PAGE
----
Climbing High

Climbing High: A Woman’s Account of Surviving the Everest Tragedy gives a woman’s view not only from the top of Everest but all along the way. While recounting common feelings and doubts, Lene Gammelgaard’s treatment is punctuated with peculiarly feminine issues: potential motherhood, attitudes of her fellow climbers, and what appears to be a gentle crush on a fellow climber. Interestingly, the author maintains that one must ultimately rely on oneself if one is to endure and conquer Everest. Yet the account portrays all the members of the expedition as very interdependent, as well as profoundly affected when some of their members do not return.

Some of the technical, psychological, and particularly the medical effects of high altitude climbing are well researched and reported. The book reveals the fragility of the human person against the relentless mountain. Light-hearted touches, such as an account of food preferences, the oddity of toilet facilities in a mountain camp, and the almost childlike competition with her peers add a fresh dimension to this well-told story. It is helpful to have read other accounts of the disaster, however, since Gammelgaard omits details that provide a context.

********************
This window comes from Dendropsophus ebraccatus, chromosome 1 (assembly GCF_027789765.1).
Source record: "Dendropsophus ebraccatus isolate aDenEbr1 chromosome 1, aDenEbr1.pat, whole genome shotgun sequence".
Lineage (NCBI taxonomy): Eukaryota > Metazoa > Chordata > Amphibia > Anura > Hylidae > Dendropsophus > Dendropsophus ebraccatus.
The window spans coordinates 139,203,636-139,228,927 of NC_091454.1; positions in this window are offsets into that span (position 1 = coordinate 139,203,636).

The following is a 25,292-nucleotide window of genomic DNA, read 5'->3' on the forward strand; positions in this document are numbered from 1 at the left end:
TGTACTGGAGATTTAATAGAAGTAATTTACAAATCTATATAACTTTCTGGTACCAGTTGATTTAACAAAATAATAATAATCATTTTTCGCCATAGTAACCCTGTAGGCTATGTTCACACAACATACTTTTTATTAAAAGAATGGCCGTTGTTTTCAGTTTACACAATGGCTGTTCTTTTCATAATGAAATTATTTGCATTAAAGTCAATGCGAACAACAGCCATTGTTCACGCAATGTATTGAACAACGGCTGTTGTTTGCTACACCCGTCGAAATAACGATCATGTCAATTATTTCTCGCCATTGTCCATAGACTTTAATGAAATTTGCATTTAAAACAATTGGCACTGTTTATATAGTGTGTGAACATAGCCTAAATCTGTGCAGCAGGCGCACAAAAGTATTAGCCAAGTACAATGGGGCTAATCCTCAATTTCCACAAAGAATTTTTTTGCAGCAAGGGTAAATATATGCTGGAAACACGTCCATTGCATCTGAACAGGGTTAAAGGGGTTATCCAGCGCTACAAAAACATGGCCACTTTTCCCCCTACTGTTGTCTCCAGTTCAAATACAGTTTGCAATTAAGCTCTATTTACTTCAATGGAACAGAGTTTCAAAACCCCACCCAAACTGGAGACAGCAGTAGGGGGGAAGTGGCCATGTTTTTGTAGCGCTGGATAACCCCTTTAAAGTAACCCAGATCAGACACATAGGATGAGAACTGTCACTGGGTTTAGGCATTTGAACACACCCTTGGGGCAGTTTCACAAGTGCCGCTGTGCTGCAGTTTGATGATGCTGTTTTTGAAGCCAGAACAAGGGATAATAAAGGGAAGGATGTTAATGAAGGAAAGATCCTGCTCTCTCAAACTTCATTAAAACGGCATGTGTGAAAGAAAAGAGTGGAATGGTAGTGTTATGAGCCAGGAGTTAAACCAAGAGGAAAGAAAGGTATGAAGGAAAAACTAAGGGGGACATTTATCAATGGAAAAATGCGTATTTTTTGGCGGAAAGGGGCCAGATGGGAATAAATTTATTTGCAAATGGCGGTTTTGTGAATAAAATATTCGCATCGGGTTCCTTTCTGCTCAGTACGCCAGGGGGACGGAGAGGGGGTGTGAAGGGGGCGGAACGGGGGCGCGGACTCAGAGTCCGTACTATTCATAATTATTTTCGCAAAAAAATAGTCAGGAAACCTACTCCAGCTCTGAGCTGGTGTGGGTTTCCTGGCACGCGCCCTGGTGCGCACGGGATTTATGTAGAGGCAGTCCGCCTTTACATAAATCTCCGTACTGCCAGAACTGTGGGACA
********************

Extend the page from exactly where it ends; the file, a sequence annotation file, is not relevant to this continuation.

The overall effect of the work is that of a series of snapshots—word pictures from a journal. The “camera” focuses as often on the author’s visage as on that of the others, an affectation which readers will find either endearing or frankly annoying. Gammelgaard’s sum of the trip to the top ends with a quote from Scot Fisher, who died in the ascent: “Let’s make it happen and have fun.” The reader, however, is left with a feeling of emptiness rather than “fun.” Perhaps the price of fun in the coin of human life is too dear.